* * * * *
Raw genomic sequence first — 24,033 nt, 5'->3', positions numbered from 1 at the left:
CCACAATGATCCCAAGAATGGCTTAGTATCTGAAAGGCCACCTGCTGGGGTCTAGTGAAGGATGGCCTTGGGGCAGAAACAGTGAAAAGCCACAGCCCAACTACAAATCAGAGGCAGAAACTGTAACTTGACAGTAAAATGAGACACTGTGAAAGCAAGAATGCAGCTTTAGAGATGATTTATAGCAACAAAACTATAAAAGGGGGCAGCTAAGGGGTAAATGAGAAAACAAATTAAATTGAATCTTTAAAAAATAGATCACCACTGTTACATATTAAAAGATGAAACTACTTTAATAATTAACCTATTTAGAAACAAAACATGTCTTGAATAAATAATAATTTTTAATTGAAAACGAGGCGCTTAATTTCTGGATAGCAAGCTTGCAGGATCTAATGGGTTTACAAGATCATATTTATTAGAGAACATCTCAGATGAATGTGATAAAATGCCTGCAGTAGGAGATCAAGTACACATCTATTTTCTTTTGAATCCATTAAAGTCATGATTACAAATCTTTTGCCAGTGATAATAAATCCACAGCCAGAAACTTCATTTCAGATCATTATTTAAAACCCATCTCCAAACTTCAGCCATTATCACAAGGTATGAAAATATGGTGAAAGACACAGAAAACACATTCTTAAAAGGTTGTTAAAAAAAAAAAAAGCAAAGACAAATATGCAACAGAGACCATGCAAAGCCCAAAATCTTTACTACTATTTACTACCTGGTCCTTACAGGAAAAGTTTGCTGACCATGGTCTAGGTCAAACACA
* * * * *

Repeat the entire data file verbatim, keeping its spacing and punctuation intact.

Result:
Raw genomic sequence first — 24,033 nt, 5'->3', positions numbered from 1 at the left:
CCACAATGATCCCAAGAATGGCTTAGTATCTGAAAGGCCACCTGCTGGGGTCTAGTGAAGGATGGCCTTGGGGCAGAAACAGTGAAAAGCCACAGCCCAACTACAAATCAGAGGCAGAAACTGTAACTTGACAGTAAAATGAGACACTGTGAAAGCAAGAATGCAGCTTTAGAGATGATTTATAGCAACAAAACTATAAAAGGGGGCAGCTAAGGGGTAAATGAGAAAACAAATTAAATTGAATCTTTAAAAAATAGATCACCACTGTTACATATTAAAAGATGAAACTACTTTAATAATTAACCTATTTAGAAACAAAACATGTCTTGAATAAATAATAATTTTTAATTGAAAACGAGGCGCTTAATTTCTGGATAGCAAGCTTGCAGGATCTAATGGGTTTACAAGATCATATTTATTAGAGAACATCTCAGATGAATGTGATAAAATGCCTGCAGTAGGAGATCAAGTACACATCTATTTTCTTTTGAATCCATTAAAGTCATGATTACAAATCTTTTGCCAGTGATAATAAATCCACAGCCAGAAACTTCATTTCAGATCATTATTTAAAACCCATCTCCAAACTTCAGCCATTATCACAAGGTATGAAAATATGGTGAAAGACACAGAAAACACATTCTTAAAAGGTTGTTAAAAAAAAAAAAAGCAAAGACAAATATGCAACAGAGACCATGCAAAGCCCAAAATCTTTACTACTATTTACTACCTGGTCCTTACAGGAAAAGTTTGCTGACCATGGTCTAGGTCAAACACA